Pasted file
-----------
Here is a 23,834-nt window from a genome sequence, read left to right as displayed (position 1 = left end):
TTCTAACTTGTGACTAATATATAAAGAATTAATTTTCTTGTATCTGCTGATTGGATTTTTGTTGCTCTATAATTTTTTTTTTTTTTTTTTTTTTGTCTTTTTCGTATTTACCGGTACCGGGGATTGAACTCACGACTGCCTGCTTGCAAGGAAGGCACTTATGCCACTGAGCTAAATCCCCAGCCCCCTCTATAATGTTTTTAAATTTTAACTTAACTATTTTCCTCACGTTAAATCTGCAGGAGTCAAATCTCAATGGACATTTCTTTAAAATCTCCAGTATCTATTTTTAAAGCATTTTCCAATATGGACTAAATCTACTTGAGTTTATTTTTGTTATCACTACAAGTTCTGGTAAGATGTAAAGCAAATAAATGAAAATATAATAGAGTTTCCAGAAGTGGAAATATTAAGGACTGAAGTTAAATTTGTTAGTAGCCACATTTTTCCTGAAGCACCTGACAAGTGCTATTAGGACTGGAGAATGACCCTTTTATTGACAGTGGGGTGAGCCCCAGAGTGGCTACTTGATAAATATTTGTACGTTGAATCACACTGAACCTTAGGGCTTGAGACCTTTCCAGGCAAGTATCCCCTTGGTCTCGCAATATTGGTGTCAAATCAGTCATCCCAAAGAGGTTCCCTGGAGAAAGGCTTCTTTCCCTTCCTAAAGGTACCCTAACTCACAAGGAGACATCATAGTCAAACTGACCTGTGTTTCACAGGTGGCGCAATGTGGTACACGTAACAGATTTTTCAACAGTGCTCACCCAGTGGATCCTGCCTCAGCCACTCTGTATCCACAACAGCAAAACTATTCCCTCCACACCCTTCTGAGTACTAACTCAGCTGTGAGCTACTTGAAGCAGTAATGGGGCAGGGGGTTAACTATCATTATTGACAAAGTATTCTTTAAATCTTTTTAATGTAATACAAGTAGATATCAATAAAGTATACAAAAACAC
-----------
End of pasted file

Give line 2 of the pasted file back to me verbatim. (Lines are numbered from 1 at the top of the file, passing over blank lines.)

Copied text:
TTCTAACTTGTGACTAATATATAAAGAATTAATTTTCTTGTATCTGCTGATTGGATTTTTGTTGCTCTATAATTTTTTTTTTTTTTTTTTTTTTGTCTTTTTCGTATTTACCGGTACCGGGGATTGAACTCACGACTGCCTGCTTGCAAGGAAGGCACTTATGCCACTGAGCTAAATCCCCAGCCCCCTCTATAATGTTTTTAAATTTTAACTTAACTATTTTCCTCACGTTAAATCTGCAGGAGTCAAATCTCAATGGACATTTCTTTAAAATCTCCAGTATCTATTTTTAAAGCATTTTCCAATATGGACTAAATCTACTTGAGTTTATTTTTGTTATCACTACAAGTTCTGGTAAGATGTAAAGCAAATAAATGAAAATATAATAGAGTTTCCAGAAGTGGAAATATTAAGGACTGAAGTTAAATTTGTTAGTAGCCACATTTTTCCTGAAGCACCTGACAAGTGCTATTAGGACTGGAGAATGACCCTTTTATTGACAGTGGGGTGAGCCCCAGAGTGGCTACTTGATAAATATTTGTACGTTGAATCACACTGAACCTTAGGGCTTGAGACCTTTCCAGGCAAGTATCCCCTTGGTCTCGCAATATTGGTGTCAAATCAGTCATCCCAAAGAGGTTCCCTGGAGAAAGGCTTCTTTCCCTTCCTAAAGGTACCCTAACTCACAAGGAGACATCATAGTCAAACTGACCTGTGTTTCACAGGTGGCGCAATGTGGTACACGTAACAGATTTTTCAACAGTGCTCACCCAGTGGATCCTGCCTCAGCCACTCTGTATCCACAACAGCAAAACTATTCCCTCCACACCCTTCTGAGTACTAACTCAGCTGTGAGCTACTTGAAGCAGTAATGGGGCAGGGGGTTAACTATCATTATTGACAAAGTATTCTTTAAATCTTTTTAATGTAATACAAGTAGATATCAATAAAGTATACAAAAACAC